So it started off really great, the initial shark attack, they immediately knew it was a shark attack, and the Chief of police was strong-armed into covering the whole thing up in order to save the summer tourism for the island. And to some degree, it's almost understandable. They need the summer tourism boom to live through the winter, and the statistics suggested that there wouldn't be another attack. Even if the Chief had a bad feeling about it. And of course the Chief was right to want close the beaches, because two more people get attacked--in the same day. They can't hide it any more. News outlets have gotten hold of the story and it's beginning to look bad for Amity.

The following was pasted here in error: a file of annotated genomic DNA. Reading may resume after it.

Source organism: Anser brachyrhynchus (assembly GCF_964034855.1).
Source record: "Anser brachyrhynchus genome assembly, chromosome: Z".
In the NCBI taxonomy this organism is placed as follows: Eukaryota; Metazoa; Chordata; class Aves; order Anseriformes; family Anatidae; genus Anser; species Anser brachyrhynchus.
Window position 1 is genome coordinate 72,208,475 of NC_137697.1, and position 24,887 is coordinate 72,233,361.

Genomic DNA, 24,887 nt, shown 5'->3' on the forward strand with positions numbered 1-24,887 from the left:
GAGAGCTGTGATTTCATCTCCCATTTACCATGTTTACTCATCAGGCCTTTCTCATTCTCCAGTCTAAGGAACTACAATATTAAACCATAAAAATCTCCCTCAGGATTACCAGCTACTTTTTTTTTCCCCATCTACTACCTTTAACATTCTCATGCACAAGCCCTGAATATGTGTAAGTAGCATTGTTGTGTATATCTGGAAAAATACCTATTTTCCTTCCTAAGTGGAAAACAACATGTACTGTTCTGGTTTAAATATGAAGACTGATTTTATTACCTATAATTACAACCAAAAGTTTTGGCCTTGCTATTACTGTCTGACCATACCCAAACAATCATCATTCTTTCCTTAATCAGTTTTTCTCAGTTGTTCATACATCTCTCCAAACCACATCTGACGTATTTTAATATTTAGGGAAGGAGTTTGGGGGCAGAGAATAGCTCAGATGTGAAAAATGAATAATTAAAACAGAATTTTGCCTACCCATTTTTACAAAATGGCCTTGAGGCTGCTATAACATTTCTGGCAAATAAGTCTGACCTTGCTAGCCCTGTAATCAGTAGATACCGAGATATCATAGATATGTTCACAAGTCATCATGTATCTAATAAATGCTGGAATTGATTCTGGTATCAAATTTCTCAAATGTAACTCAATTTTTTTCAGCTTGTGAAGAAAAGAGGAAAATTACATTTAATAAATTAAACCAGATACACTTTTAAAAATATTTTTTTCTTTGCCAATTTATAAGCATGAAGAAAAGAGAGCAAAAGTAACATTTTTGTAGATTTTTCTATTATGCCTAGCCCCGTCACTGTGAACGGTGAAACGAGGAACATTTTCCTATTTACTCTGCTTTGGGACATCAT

Then a good third of the books goes on to focus on Chief Brody and is wife and their marital problems. Ellen who is portrayed as loving and strong in the films is a selfish, weak [insert bad word] in the novel. Long story short, she regrets giving up her life of means to marry Martin and she makes him suffer for it. She has an affair with Hooper and the whole thing just makes me hate her character completely.

They uncover information that the mayor is in deep with the mafia which is why he's been pushing Chief Brody to reopen the beaches in time for Independence Day. Which, actually kinda makes more sense than the entire town council being a bunch of heartless jerks who didn't care if tourists died in a shark attack as long as they made good money that summer.